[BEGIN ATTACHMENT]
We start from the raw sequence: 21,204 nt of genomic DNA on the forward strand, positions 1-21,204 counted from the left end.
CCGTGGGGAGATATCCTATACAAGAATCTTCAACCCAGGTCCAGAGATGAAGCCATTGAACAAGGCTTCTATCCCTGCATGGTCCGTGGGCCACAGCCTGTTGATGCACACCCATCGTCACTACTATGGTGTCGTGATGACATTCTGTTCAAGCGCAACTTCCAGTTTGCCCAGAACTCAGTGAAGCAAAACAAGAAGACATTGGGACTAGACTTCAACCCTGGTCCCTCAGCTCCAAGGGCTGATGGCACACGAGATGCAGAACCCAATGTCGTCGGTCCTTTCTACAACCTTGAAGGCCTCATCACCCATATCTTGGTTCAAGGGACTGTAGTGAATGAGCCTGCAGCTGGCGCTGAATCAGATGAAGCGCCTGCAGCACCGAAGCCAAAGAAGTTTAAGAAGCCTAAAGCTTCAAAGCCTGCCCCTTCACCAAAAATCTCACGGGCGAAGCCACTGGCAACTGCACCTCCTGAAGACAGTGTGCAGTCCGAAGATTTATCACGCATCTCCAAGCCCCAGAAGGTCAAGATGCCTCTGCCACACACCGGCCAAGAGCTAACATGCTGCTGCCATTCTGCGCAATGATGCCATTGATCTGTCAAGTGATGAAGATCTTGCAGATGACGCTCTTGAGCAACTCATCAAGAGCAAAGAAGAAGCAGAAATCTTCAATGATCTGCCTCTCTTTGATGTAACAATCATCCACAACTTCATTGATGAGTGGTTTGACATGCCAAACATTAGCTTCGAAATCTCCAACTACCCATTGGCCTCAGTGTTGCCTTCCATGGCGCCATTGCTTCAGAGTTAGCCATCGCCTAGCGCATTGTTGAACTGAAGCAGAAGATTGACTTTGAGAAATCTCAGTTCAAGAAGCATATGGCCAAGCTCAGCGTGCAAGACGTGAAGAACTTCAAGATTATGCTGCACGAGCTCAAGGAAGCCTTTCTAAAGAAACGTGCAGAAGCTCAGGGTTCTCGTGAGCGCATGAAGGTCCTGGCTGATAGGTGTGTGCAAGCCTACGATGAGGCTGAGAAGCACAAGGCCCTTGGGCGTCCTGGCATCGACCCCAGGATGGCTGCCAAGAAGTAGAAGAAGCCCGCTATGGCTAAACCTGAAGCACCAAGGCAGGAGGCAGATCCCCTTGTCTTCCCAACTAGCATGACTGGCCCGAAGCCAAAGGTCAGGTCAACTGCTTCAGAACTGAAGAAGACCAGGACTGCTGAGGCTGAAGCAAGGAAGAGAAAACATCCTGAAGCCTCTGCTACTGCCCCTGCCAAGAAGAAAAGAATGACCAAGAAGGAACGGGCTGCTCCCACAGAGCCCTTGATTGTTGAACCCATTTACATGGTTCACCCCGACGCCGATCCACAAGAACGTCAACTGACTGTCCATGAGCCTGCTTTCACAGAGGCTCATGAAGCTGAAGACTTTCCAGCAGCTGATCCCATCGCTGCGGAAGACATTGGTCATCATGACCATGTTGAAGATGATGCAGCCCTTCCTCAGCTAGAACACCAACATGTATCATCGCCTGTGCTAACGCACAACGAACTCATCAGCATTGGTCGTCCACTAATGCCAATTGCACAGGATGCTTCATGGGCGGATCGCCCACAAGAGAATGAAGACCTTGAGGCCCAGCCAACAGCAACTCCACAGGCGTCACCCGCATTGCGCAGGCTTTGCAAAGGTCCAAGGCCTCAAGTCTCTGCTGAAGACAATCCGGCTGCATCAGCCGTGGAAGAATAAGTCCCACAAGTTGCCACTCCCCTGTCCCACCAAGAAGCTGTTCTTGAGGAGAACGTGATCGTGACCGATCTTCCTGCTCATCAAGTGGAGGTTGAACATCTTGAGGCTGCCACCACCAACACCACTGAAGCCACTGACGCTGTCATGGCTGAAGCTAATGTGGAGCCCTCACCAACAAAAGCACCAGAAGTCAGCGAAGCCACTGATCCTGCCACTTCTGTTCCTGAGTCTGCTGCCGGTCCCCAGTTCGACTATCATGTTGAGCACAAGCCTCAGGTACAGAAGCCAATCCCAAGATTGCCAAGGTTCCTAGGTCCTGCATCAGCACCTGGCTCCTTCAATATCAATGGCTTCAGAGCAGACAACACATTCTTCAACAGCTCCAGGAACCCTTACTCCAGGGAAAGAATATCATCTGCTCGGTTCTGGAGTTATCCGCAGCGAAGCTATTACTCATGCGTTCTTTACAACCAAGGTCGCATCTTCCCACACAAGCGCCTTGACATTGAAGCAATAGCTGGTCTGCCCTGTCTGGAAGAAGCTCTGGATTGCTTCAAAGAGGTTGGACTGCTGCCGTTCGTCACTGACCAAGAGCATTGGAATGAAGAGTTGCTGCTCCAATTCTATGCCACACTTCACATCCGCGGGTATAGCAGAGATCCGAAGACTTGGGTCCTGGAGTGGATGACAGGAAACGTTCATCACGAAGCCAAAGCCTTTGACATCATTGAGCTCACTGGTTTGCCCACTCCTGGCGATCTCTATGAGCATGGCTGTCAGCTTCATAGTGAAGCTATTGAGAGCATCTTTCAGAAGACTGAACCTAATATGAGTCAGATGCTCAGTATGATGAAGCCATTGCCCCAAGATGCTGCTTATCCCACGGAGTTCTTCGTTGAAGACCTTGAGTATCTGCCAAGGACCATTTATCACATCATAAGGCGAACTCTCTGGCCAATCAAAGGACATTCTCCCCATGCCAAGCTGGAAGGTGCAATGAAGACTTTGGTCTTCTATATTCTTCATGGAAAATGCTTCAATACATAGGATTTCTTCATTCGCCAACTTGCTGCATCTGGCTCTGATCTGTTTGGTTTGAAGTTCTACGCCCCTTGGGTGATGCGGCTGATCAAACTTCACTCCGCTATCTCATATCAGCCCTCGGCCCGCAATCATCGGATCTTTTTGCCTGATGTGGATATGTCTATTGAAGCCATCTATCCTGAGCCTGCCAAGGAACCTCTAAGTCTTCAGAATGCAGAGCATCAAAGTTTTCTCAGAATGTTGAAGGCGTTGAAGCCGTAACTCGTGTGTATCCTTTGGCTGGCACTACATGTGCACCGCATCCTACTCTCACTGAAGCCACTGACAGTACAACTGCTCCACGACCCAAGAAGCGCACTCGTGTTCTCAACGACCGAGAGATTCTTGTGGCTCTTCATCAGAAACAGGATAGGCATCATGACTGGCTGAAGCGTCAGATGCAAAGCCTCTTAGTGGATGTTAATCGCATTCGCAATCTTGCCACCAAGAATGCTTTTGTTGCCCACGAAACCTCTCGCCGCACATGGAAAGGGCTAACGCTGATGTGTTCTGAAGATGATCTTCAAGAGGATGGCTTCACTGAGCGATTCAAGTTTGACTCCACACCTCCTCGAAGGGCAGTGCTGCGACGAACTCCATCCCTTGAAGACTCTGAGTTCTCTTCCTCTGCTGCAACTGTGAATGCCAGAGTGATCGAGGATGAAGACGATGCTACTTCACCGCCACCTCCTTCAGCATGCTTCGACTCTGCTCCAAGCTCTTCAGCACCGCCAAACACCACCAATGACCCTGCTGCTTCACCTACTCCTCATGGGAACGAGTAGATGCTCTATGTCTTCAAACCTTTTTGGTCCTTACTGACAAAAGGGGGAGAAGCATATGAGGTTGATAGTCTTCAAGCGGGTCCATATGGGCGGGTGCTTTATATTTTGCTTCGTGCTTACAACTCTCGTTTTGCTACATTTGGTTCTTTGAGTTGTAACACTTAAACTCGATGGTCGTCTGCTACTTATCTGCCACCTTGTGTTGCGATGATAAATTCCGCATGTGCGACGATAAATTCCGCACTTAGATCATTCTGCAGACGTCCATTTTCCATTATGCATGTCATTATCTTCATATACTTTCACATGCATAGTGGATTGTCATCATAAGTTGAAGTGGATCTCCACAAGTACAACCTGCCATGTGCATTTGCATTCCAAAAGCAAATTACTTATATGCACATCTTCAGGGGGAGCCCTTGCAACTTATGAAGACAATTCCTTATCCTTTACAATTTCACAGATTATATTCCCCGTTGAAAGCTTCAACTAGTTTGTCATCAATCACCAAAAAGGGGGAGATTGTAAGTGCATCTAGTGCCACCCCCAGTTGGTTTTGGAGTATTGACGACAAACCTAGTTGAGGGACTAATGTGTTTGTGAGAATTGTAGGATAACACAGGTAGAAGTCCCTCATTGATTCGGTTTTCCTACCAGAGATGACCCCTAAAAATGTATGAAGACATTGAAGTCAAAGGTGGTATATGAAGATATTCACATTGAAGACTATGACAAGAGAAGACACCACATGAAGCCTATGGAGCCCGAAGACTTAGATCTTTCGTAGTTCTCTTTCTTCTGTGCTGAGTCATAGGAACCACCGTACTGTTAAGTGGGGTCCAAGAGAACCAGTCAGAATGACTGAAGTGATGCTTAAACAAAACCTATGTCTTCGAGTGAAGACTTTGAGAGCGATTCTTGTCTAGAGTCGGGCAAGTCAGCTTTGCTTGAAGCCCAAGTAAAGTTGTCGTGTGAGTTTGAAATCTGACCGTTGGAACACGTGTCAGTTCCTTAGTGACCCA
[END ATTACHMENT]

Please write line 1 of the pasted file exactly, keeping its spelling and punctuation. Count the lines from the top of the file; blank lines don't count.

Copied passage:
We start from the raw sequence: 21,204 nt of genomic DNA on the forward strand, positions 1-21,204 counted from the left end.